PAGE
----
Review: Waste Land (2010)
Lucy Walker’s Waste Land (which lost the Best Documentary Feature Oscar to Inside Job a month ago) is a film that takes the longest time to figure out what it really is about, and arguably never manages to do so. What would be (and is) a major weakness, however, ends up turning into what may be the film’s biggest strength, as the choices it makes (or fails to make) raise much more interesting questions than its subject otherwise would.
The film’s focus, at least at first, is visual artist Vik Muniz, who was born in Brazil but has lived and worked in the United States for the past twenty-odd years. An overview of his work informs us that he is mostly famous for making portraits out of everyday materials; for instance, in the mid-90s he received critical acclaim for his “Sugar Children,” portraits of children working in sugar cane fields made entirely out of sugar (like many a contemporary visual artist, Muniz loves himself some questionable puns). For his next project, Muniz informs us, he has decided to make art out of garbage.
As it turns out, the head of his studio in Rio de Janeiro has found the perfect place to do so through a Youtube video: Jardim Gramacho, one of the largest landfills in the world, right in the middle of the favelas of Rio. Standing in the living room of his fancy New York apartment, Muniz explains that there is a social aspect to his work, and that he hopes that it will help draw attention to the living conditions of the people of Jardim Gramacho. “The worst thing about Brazil,” he explains, “is classism, how the rich think they are better than the rest of the country simply because they are rich.” Then he goes back to his computer to skype with his assistant, and they both agree that working in Jardim Gramacho might be dangerous “because there probably are a lot of junkies there.” I hope you’re enjoying the irony there.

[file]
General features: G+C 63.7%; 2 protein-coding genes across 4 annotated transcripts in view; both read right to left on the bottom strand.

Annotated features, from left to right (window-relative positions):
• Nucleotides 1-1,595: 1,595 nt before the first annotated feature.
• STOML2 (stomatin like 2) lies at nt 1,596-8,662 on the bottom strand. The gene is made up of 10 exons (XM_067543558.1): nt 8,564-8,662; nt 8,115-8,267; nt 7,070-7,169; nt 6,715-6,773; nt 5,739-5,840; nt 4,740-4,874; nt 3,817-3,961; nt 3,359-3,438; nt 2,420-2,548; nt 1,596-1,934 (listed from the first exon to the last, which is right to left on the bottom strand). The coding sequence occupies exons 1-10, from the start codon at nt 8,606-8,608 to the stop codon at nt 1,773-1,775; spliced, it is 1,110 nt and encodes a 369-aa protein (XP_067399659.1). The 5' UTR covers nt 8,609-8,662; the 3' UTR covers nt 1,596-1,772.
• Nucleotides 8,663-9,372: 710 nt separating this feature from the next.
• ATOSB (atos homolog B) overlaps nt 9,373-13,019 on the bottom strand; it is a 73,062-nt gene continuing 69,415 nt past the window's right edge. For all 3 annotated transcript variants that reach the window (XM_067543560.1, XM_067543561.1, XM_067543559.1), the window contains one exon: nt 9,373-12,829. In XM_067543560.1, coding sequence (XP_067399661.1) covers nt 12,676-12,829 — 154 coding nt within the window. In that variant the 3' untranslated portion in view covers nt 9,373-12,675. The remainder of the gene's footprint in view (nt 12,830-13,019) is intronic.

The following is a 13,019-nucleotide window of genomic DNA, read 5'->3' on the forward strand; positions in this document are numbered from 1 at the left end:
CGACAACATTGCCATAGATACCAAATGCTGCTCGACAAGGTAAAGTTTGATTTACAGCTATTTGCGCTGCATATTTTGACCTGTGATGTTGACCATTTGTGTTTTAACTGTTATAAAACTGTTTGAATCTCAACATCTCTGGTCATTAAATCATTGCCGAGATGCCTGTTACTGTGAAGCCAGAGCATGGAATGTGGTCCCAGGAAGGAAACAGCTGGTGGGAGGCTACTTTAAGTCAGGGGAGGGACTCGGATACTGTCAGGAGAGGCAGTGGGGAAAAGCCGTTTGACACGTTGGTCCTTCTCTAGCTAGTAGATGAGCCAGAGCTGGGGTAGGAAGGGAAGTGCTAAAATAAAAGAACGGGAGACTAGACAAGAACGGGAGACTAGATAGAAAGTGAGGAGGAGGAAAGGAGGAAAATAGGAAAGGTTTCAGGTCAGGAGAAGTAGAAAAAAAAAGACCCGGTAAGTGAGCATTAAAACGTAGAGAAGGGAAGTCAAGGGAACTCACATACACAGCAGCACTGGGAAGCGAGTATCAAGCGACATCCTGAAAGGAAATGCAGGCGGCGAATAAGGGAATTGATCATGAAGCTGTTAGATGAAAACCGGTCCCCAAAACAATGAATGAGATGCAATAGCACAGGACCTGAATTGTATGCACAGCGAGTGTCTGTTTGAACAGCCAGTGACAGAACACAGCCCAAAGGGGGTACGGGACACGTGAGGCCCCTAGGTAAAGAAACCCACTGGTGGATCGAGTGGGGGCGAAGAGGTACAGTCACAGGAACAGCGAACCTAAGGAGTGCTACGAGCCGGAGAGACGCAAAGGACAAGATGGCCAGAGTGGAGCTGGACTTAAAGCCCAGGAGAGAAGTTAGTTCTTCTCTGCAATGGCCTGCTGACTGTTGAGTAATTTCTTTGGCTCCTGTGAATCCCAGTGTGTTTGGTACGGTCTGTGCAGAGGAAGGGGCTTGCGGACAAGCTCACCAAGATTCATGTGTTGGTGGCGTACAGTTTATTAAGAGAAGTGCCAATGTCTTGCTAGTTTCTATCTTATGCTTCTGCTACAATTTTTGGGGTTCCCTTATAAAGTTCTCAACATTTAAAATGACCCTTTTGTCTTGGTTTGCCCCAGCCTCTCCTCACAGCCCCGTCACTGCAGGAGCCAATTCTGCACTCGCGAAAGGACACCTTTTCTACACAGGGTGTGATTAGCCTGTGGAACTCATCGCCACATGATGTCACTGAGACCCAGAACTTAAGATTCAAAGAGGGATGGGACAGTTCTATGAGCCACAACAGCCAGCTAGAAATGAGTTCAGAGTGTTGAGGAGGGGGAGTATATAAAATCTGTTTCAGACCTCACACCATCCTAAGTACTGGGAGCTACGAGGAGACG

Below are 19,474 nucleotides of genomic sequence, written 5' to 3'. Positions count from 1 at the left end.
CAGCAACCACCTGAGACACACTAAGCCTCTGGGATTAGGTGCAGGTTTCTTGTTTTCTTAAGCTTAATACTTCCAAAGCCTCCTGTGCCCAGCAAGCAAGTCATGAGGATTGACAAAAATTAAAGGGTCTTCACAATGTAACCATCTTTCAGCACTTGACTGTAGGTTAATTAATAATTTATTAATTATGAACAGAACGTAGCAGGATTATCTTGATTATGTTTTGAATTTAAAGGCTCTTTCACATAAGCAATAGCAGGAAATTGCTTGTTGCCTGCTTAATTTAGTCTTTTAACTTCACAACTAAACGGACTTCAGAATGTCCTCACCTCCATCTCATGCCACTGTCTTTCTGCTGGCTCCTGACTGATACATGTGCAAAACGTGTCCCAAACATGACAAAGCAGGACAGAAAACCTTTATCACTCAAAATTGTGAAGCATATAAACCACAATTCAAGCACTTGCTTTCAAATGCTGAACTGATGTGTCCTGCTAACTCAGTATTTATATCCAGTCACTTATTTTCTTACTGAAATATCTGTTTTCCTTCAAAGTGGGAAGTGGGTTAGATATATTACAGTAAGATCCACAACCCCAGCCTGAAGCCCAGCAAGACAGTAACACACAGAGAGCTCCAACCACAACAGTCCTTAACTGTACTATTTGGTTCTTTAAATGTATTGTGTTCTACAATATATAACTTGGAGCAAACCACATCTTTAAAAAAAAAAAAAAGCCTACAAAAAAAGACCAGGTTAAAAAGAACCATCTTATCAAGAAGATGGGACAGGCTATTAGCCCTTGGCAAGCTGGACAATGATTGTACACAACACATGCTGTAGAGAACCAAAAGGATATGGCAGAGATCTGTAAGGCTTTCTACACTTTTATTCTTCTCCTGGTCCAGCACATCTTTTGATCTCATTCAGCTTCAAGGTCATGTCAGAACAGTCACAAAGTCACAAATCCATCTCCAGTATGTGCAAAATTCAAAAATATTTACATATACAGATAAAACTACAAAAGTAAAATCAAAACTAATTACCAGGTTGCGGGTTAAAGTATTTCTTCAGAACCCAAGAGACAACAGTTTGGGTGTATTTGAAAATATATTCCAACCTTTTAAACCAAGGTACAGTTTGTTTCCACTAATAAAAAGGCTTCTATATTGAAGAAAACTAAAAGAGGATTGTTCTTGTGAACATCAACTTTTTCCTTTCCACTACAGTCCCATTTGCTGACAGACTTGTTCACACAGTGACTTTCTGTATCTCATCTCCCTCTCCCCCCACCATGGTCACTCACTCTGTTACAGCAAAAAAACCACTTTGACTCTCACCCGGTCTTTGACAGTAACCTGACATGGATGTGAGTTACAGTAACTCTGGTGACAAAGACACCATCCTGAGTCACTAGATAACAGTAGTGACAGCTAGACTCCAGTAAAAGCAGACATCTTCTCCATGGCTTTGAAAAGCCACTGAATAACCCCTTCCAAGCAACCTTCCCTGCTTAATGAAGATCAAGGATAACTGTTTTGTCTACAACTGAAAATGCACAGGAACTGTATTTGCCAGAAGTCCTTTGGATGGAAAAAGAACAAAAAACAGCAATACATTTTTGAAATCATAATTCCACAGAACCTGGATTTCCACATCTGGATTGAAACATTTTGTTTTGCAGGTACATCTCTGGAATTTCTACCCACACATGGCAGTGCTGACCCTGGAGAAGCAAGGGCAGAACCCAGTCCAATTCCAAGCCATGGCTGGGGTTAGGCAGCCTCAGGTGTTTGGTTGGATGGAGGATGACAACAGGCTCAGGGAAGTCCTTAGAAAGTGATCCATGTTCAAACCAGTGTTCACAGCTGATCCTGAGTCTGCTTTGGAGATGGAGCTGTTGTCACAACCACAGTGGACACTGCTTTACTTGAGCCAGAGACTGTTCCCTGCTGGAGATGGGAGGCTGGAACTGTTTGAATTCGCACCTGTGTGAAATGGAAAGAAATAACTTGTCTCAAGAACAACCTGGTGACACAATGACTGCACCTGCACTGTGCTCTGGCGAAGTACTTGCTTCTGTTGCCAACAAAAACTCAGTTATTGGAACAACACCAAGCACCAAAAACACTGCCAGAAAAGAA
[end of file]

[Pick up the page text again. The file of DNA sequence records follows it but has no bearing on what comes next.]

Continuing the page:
Jardim Gramacho turns out to be nothing like Muniz expected, apart from the fact that it does look like a giant junkyard. Its people are neither junkies nor criminals, but honest workers who, for the most part, are proud of the job they do. The “catadores,” as they call themselves, go through the garbage looking for recyclables, which they then sell to recycling companies. They’re organized into a union, the ACAMJG, headed by one Tião Santos, an energetic and enthusiastic young man striving to make living conditions better for his fellow catadores.
Walker soon realizes that Santos, along with the few other pickers who agree to work with Muniz, is a much more interesting subject than the artist himself. Soon Muniz disappears for entire 10- or 15-minutes stretches, because Walker would rather let the catadores talk about their lives and film them in their most private moments, such as when an 18-year-old mother of two goes back to see her children, who are being raised by her mother in another favela. Waste Land, though, never addresses the question of its own voyeurism; when one of the workers breaks down because she can’t imagine going back to work in the landfill after her experience creating art with Muniz, the camera keeps rolling. Muniz’s own borderline exploitative behavior towards the catadores is brought to light if never explicitly called out, but Walker doesn’t seem to realize that she is basically doing the same thing.